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Failed crypto exchange FTX has recovered over $5 billion, attorney says

By Dietrich Knauth and Tom Hals

NEW YORK/WILMINGTON, Del. (Reuters) -Crypto exchange FTX has recovered more than $5 billion in liquid assets but the extent of customer losses in the collapse of the company founded by Sam Bankman-Fried is still unknown, an attorney for the company told a U.S. bankruptcy court on Wednesday.

The company, which was valued a year ago at $32 billion, filed for bankruptcy protection in November and U.S. prosecutors accused Bankman-Fried of orchestrating an "epic" fraud that may have cost investors, customers and lenders billions of dollars.

"We have located over $5 billion of cash, liquid cryptocurrency and liquid investment securities," Andy Dietderich, an attorney for FTX, told U.S. Bankruptcy Judge John Dorsey in Delaware at the start of Wednesday's hearing.

Dietderich also said the company plans to sell nonstrategic investments that had a book value of $4.6 billion.

However, Dietderich said the legal team is still working to create accurate internal records and the actual customer shortfall remains unknown. The U.S. Commodities Futures Trading Commission has estimated missing customer funds at more than $8 billion.

Dietderich said the $5 billion recovered does not include assets seized by the Securities Commission of the Bahamas, where the company was headquartered and Bankman-Fried resided.

FTX's attorney estimated the seized assets were worth as little as $170 million while Bahamian authorities put the figure as high as $3.5 billion. The seized assets are largely comprised of FTX's proprietary and illiquid FTT token, which is highly volatile in price, Dietderich said.

ASSET SALES

FTX could raise additional funds in the coming months for the benefit of customers after Dorsey approved FTX's request for procedures to explore sales of affiliates at Wednesday's hearing.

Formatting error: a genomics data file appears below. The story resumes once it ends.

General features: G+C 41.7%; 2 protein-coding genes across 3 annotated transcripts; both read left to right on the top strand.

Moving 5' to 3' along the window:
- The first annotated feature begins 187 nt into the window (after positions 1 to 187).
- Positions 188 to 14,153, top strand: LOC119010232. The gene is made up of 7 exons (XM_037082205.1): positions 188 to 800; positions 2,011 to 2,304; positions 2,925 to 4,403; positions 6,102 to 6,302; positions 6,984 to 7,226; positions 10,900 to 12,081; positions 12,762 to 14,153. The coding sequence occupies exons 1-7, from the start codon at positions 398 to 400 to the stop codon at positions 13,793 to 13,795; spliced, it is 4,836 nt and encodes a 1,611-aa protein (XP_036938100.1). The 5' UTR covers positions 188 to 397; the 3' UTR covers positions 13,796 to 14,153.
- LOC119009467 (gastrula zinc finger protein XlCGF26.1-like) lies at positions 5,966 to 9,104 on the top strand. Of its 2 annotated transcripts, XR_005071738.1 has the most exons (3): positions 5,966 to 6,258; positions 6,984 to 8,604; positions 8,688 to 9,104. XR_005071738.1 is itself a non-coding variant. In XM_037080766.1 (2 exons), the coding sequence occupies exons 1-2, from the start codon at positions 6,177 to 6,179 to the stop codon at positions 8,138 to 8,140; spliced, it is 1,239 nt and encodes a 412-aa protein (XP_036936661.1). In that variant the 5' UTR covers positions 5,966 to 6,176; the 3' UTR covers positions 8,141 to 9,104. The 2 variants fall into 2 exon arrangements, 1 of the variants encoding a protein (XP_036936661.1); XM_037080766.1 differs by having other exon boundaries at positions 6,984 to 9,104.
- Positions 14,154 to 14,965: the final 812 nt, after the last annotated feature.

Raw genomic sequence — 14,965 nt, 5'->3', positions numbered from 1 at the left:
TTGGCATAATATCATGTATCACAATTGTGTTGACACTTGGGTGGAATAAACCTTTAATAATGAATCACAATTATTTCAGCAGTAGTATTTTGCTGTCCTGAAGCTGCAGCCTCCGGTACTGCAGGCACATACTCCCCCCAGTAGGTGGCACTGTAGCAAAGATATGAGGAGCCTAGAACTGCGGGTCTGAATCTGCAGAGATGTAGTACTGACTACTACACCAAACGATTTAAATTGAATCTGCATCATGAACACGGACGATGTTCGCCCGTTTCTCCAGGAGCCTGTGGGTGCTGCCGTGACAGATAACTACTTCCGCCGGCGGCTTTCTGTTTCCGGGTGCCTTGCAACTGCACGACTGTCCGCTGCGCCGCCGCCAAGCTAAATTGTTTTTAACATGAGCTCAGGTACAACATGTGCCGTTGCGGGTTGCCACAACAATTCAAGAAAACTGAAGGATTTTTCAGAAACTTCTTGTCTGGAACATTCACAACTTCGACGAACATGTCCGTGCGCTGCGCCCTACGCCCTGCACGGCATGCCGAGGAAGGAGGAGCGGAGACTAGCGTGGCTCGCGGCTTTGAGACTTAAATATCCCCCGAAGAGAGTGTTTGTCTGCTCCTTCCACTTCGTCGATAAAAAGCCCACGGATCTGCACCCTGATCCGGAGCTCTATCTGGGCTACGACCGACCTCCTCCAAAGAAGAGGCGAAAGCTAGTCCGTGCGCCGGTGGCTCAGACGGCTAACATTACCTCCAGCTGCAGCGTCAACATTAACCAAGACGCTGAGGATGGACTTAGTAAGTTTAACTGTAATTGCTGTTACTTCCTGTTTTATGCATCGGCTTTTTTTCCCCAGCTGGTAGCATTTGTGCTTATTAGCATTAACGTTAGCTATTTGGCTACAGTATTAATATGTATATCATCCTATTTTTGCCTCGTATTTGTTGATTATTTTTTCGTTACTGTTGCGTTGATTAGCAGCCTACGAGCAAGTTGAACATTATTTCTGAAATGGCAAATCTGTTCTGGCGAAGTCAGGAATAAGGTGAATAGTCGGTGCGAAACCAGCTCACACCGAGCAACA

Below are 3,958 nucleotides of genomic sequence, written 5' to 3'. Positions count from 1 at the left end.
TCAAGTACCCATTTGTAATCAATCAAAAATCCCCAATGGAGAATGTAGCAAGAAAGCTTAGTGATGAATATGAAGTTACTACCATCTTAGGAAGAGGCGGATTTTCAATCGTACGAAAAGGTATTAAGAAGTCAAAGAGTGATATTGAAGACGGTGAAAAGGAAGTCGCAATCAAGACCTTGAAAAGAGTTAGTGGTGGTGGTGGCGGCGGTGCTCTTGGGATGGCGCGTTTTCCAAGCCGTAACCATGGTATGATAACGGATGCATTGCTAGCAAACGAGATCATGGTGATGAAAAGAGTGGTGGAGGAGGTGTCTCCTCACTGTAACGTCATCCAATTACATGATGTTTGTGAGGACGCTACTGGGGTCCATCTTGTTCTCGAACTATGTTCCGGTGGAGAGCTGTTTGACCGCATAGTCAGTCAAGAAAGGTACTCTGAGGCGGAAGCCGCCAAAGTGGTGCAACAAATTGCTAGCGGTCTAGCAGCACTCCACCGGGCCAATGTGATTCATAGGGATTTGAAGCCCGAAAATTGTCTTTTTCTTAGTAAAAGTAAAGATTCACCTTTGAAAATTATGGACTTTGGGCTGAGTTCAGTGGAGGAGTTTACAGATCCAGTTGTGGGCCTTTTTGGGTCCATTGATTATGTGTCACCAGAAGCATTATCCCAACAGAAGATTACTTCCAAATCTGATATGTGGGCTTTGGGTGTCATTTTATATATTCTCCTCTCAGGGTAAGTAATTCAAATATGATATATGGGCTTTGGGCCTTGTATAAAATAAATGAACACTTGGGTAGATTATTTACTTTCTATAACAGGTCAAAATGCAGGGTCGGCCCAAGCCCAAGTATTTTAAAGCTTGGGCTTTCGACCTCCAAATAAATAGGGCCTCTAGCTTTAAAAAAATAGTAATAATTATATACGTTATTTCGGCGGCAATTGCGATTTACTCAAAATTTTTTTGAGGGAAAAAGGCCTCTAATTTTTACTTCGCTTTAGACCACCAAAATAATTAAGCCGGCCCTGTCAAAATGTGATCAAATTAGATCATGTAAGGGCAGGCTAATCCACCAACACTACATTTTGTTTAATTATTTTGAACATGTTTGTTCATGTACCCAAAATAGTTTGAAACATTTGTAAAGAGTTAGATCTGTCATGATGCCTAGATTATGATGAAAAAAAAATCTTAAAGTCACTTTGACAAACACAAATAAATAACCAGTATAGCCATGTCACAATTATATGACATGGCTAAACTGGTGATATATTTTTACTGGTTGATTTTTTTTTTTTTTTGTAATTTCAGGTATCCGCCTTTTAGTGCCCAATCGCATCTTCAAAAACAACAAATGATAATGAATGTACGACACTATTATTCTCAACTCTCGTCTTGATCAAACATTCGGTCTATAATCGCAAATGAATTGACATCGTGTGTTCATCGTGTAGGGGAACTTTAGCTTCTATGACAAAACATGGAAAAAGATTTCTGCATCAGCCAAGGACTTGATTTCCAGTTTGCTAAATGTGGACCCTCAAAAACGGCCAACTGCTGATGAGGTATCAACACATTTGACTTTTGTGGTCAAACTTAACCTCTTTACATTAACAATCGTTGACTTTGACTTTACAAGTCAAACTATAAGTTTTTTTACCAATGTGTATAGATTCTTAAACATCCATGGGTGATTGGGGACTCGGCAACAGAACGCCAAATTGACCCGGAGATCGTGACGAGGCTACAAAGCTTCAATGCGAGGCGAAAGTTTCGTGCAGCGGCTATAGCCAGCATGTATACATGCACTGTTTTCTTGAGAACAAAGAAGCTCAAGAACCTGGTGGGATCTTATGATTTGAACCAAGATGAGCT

The affiliates — LedgerX, Embed, FTX Japan and FTX Europe — are relatively independent from the broader FTX group, and each has its own segregated customer accounts and separate management teams, according to FTX court filings.

The crypto exchange has said it is not committed to selling any of the companies, but that it received dozens of unsolicited offers and plans to hold auctions beginning next month.

The U.S. Trustee, a government bankruptcy watchdog, opposed selling the affiliates before the extent of the alleged FTX fraud is fully investigated.

In part to preserve the value of its businesses, FTX also sought Dorsey's approval to keep secret 9 million FTX customer names. The company has said that privacy is needed to prevent rivals from poaching users but also to prevent identity theft and to comply with privacy laws.

Dorsey allowed the names to remain under wraps for only three months, not six months as FTX wanted.

"The difficulty here is that I don't know who's a customer and who's not," Dorsey said. He set a hearing for Jan. 20 to discuss how FTX will distinguish between customers and said he wants FTX to return in three months to give more explanation on the risk of identity theft if customer names are made public.

Media companies and the U.S. Trustee had argued that U.S. bankruptcy law requires disclosure of creditor details to ensure transparency and fairness.

In addition to selling affiliates, a company lawyer on Wednesday said FTX will end its 19-year $135 million sponsorship deal with the NBA's Miami Heat and a 7-year about $89 million deal with the League of Legends video game.

FTX's founder, Bankman-Fried, 30, was indicted on two counts of wire fraud and six conspiracy counts last month in Manhattan federal court for allegedly stealing customer deposits to pay debts from his hedge fund, Alameda Research, and lying to equity investors about FTX's financial condition. He has pleaded not guilty.

Bankman-Fried has acknowledged shortcomings in FTX's risk management practices, but the one-time billionaire has said he does not believe he is criminally liable.

In addition to customer funds lost, the collapse of the company has also likely wiped out equity investors.

Some of those investors were disclosed in a Monday court filing, including American football star Tom Brady, Brady's former wife supermodel Gisele Bündchen and New England Patriots owner Robert Kraft.

(Reporting by Dietrich Knauth in New York and Tom Hals in Wilmington, Del.; Editing by Alexia Garamfalvi, Mark Porter, Matthew Lewis and Anna Driver)